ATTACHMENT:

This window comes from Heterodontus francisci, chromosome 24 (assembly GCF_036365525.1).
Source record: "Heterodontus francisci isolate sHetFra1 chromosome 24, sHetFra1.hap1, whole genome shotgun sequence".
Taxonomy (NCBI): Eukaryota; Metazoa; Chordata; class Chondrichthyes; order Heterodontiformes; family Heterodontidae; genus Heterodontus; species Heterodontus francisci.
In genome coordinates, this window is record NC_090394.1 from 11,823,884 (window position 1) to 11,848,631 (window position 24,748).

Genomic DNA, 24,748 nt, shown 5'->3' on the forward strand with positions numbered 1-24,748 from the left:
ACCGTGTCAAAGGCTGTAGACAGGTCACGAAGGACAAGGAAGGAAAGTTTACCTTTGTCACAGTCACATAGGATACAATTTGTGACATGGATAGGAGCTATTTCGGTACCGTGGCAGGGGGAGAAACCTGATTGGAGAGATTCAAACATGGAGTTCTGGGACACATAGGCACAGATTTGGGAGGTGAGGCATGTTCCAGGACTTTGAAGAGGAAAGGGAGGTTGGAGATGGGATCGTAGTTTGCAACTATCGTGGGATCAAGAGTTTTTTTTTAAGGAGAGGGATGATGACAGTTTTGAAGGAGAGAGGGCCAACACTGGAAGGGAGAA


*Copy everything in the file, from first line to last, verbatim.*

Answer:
This window comes from Heterodontus francisci, chromosome 24 (assembly GCF_036365525.1).
Source record: "Heterodontus francisci isolate sHetFra1 chromosome 24, sHetFra1.hap1, whole genome shotgun sequence".
Taxonomy (NCBI): Eukaryota; Metazoa; Chordata; class Chondrichthyes; order Heterodontiformes; family Heterodontidae; genus Heterodontus; species Heterodontus francisci.
In genome coordinates, this window is record NC_090394.1 from 11,823,884 (window position 1) to 11,848,631 (window position 24,748).

Genomic DNA, 24,748 nt, shown 5'->3' on the forward strand with positions numbered 1-24,748 from the left:
ACCGTGTCAAAGGCTGTAGACAGGTCACGAAGGACAAGGAAGGAAAGTTTACCTTTGTCACAGTCACATAGGATACAATTTGTGACATGGATAGGAGCTATTTCGGTACCGTGGCAGGGGGAGAAACCTGATTGGAGAGATTCAAACATGGAGTTCTGGGACACATAGGCACAGATTTGGGAGGTGAGGCATGTTCCAGGACTTTGAAGAGGAAAGGGAGGTTGGAGATGGGATCGTAGTTTGCAACTATCGTGGGATCAAGAGTTTTTTTTTAAGGAGAGGGATGATGACAGTTTTGAAGGAGAGAGGGCCAACACTGGAAGGGAGAA